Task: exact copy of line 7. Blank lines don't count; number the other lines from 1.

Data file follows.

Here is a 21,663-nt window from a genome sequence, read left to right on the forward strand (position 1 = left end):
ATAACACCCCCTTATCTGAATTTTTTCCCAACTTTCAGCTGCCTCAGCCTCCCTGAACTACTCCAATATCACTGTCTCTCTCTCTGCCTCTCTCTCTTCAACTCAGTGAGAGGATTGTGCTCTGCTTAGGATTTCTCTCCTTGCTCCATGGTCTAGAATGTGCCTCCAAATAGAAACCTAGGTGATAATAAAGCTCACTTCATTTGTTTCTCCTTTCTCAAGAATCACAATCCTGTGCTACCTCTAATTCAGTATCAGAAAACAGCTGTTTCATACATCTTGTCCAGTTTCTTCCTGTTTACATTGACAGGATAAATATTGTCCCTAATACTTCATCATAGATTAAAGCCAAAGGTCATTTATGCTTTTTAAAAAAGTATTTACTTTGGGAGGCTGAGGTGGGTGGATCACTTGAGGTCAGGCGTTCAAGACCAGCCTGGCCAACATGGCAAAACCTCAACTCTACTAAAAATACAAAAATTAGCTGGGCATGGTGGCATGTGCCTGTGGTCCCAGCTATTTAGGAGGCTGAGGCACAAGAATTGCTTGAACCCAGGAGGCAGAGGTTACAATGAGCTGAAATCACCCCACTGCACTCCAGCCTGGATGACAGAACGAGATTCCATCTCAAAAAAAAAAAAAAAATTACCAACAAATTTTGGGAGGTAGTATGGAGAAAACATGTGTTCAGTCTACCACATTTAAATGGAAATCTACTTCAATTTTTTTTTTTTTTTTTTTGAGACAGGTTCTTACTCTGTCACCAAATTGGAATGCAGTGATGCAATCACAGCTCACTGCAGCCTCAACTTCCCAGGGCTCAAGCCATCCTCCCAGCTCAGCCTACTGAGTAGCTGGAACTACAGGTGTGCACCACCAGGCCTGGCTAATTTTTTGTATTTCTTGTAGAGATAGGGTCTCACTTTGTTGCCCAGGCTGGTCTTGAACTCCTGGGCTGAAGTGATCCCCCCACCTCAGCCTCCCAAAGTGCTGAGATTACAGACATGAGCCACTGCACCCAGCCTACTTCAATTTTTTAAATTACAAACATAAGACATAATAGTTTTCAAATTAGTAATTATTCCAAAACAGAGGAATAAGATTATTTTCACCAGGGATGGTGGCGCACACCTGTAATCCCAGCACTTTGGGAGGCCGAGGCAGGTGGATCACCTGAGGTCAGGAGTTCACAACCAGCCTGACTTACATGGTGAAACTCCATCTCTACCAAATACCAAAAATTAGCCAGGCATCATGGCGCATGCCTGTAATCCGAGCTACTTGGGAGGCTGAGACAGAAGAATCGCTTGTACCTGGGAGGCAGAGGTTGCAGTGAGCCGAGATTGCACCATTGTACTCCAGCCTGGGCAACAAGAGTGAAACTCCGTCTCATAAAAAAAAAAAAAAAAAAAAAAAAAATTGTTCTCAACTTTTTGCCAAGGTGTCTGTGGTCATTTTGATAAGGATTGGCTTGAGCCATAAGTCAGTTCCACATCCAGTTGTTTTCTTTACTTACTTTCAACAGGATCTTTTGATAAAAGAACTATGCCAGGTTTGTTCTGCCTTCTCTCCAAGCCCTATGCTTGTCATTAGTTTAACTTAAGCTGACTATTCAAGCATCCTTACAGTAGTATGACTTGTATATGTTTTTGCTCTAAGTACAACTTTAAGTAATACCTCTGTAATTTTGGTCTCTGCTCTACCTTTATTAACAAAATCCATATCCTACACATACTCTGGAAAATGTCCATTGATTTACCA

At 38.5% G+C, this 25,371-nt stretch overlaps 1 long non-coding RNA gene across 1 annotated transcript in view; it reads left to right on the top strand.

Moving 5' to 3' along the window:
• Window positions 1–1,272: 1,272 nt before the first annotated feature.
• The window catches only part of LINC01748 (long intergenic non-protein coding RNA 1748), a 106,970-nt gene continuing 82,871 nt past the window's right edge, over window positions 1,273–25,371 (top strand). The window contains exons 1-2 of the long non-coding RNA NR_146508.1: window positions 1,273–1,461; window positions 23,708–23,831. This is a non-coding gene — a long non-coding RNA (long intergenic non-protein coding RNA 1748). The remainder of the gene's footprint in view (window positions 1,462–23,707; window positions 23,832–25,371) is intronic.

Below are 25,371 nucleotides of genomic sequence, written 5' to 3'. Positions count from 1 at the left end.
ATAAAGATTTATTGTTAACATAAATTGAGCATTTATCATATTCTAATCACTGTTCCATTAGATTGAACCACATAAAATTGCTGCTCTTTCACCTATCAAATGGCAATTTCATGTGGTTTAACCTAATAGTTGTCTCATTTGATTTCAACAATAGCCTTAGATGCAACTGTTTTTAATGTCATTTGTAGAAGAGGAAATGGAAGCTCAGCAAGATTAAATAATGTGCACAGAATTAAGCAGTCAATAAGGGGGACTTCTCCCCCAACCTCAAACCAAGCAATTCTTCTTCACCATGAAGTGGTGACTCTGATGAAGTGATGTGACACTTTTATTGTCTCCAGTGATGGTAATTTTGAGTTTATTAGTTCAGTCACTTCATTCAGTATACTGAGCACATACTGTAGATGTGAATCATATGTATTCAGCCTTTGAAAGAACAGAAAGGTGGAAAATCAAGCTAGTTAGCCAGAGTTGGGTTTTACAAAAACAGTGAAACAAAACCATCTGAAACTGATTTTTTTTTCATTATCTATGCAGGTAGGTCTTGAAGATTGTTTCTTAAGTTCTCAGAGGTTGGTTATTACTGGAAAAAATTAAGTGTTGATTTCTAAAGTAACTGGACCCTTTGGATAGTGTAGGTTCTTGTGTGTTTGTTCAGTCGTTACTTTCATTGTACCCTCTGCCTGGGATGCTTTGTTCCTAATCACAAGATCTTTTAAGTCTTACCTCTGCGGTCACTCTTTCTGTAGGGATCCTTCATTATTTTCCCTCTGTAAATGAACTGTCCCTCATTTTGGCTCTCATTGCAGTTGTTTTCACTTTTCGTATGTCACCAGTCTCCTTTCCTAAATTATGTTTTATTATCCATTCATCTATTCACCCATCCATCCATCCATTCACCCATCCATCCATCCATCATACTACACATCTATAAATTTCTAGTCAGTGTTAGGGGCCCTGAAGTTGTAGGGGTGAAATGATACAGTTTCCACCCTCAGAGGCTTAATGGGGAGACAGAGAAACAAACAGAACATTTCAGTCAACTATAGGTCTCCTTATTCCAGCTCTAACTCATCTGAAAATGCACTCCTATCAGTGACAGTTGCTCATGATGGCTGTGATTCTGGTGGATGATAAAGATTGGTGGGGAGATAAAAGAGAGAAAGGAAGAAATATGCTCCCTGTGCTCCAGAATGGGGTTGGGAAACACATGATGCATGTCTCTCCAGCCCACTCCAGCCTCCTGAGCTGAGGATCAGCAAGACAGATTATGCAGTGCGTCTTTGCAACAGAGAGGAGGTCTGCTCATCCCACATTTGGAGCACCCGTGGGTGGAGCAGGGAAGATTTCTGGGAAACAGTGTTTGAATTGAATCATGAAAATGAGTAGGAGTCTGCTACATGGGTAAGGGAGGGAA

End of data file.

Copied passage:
Below are 25,371 nucleotides of genomic sequence, written 5' to 3'. Positions count from 1 at the left end.